Czech student: My hijab is part of my freedom

At the age of 17, Eman Ghaleb targeted by citizens of her hometown, who wanted to have her expelled from the local school for wearing a hijab and speaking out about Islam.

Sofija Kordic
Sofija Kordic NewsMavens, Czechia
Czech student: My hijab is part of my freedom - NewsMavens
Eman Ghaleb. Twitter

Why this story matters:

In 2016, Zdenek Bergman, a high school principal in Teplice, a spa town in the Czech Republic, began to receive dozens of emails from citizens demanding that a student be expelled for “promoting Islam” on social networks and in the media. Parents wrote they didn't want their children “exposed to or threatened by Islam”.

The student in question was Eman Ghaleb, who was born in Yemen, but who spent most of her life in the Czech Republic. The principal and her schoolmates stood by her. Bergman said he had no intention to expel Ghaleb from school, and that she contributes to peaceful coexistence with the Arab community in Teplice.

Her classmates and supporters posted photos of themselves wearing headscarves.

Ghaleb is a model citizen in Teplice. She takes part in community cleanings and friendship days with local Muslims. Hate is a part of her life, she says, but it only makes her more intent on becoming an engaged Czech.

Details from the story:

  • Ghaleb claims that Czech people are not racists or xenophobic, and that their anti-Muslim sentiments derive from fear. “No wonder, when I hear what kind of hatred and fear politicians spread, or what kind of news are out in the media”, says Ghaleb.
  • Ghaleb wears a hijab even though her family doesn’t request it. Her father is a doctor in a local hospital. “I wear a hijab because I can and because it’s a part of my identity and freedom. It’s not easy to wear it in the Czech Republic, I have a lot of girlfriends who are afraid to wear it."
  • “Freedom is not wearing as little as you can to satisfy others, freedom is wearing what you want to wear and what your consider your own style. Wearing a hijab or a miniskirt is a woman’s freedom and nobody has the right to condemn a woman for it. Unfortunately, there are countries where religious freedom, freedom of speech or freedom of choice don’t exist. But the Czech Republic is a free country, and as such it shouldn’t lower itself to that level.”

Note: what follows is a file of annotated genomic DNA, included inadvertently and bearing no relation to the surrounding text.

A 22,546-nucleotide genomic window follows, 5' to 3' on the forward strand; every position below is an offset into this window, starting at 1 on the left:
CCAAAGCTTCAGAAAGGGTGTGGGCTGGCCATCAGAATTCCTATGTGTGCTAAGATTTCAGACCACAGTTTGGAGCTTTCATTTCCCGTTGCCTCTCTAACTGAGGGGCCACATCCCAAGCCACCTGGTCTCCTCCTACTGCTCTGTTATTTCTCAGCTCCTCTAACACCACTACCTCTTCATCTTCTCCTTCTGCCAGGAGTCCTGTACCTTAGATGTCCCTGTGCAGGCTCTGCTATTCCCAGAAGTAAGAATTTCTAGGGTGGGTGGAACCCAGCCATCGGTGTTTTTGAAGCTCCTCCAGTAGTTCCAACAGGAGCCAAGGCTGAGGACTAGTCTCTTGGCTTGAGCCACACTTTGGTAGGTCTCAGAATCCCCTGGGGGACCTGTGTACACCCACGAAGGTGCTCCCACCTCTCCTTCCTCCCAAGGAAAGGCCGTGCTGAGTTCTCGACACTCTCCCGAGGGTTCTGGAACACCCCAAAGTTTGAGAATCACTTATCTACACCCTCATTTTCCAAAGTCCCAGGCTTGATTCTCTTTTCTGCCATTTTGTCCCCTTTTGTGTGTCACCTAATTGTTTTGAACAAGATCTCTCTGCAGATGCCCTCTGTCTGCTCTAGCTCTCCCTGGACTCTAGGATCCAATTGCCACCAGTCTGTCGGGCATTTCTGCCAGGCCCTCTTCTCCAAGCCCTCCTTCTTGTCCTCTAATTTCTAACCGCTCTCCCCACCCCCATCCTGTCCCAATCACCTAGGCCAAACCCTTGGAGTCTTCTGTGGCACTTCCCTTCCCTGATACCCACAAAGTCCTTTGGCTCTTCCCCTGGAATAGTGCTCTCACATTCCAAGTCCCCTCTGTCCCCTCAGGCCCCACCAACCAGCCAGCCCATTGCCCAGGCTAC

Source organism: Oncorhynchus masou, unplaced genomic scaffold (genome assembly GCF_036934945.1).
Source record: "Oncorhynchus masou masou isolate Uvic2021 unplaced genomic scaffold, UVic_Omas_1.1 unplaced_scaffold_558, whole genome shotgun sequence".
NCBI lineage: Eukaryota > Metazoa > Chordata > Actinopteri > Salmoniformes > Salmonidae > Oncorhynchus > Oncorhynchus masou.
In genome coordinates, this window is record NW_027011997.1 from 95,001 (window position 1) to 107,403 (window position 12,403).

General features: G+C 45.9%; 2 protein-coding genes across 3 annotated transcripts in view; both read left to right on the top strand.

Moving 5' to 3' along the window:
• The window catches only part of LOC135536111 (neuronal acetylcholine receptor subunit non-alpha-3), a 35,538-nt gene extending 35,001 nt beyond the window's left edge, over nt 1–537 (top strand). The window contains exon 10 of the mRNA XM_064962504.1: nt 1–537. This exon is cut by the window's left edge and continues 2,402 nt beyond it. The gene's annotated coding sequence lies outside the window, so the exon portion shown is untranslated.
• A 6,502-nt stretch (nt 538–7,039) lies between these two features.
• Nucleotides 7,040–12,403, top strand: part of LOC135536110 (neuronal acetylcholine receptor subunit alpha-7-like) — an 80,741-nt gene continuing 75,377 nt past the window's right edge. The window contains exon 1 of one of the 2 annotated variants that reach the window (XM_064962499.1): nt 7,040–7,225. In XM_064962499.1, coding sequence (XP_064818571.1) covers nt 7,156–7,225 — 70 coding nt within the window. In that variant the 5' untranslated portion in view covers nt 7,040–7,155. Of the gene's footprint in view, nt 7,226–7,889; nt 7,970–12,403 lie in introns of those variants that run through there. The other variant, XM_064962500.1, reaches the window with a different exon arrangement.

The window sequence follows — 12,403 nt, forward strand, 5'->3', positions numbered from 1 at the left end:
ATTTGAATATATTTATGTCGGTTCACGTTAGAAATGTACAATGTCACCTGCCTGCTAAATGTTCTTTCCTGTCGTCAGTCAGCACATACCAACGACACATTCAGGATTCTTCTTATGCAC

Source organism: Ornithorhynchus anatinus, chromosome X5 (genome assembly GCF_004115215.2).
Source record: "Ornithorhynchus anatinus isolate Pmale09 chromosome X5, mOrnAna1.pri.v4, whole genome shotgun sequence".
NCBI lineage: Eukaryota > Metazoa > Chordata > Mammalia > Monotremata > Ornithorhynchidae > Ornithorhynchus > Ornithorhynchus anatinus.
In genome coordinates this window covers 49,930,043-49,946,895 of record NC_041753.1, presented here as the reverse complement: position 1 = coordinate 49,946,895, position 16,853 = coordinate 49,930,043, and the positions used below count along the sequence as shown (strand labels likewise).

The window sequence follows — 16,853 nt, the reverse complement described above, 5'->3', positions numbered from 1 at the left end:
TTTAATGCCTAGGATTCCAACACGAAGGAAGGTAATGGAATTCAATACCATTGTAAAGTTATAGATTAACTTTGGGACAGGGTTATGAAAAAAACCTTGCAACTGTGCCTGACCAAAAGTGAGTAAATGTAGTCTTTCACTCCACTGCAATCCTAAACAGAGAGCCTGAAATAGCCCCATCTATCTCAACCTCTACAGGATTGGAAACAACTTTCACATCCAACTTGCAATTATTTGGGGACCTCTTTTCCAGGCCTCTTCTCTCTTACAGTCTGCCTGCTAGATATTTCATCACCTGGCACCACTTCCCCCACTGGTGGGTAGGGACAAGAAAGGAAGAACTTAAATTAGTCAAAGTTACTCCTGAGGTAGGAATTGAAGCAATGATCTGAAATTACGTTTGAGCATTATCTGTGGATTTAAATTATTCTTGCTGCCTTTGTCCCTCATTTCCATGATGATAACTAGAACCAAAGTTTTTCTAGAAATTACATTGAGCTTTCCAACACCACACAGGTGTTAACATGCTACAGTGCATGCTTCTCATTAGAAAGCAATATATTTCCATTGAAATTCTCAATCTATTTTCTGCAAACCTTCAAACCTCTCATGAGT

• “As a Muslim woman living in Europe, I don’t feel that I'm not free just because I wear a headscarf. I study and I do what I want, just like everybody else, in accordance with my free will and convictions.”
inbox_large_illu Created with Sketch.
Tired of the news media’s prevailing male perspective? We are too.

Get our newsletters composed exclusively by female journalists from all over Europe.


Project #Femfacts co-financed by European Commission Directorate-General for Communications Networks, Content and Technology as part of the Pilot Project – Media Literacy For All

The information and views set out on this website are those of the author(s) and do not necessarily reflect the official opinion of the European Union. Neither the European Union institutions and bodies nor any person acting on their behalf may be held responsible for the use which may be made of the information contained therein.

NewsMavens is a media start-up within Gazeta Wyborcza, Poland's largest liberal broadsheet published by Agora S.A. NewsMavens is currently financed by Gazeta Wyborcza and Google DNI Fund.
Is something happening in your country that Newsmavens should cover?
Zuzanna Ziomecka
Zuzanna Ziomecka EDITOR IN CHIEF
Lea Berriault-Jauvin
Lea Berriault Managing Editor
Jessica Sirotin
Jessica Sirotin EDITOR
Ada Petriczko
Ada Petriczko EDITOR
Gazeta Wyborcza, Agora SA Czerska 8/10 00-732, Warsaw Poland
The e-mail addresses provided above are not intended for recruitment purposes. Messages concerning recruitment will be deleted immediately. Your personal data provided as part of your correspondence with Zuzanna,Lea, Jessica and Ada will be processed for the purpose of resolving the issue you contacted us about. The data provided in your email is controlled by Agora S.A. with its registered office in Warsaw Czerska 8/10 Street (00-732). You can find more information about the processing and protection of your personal data at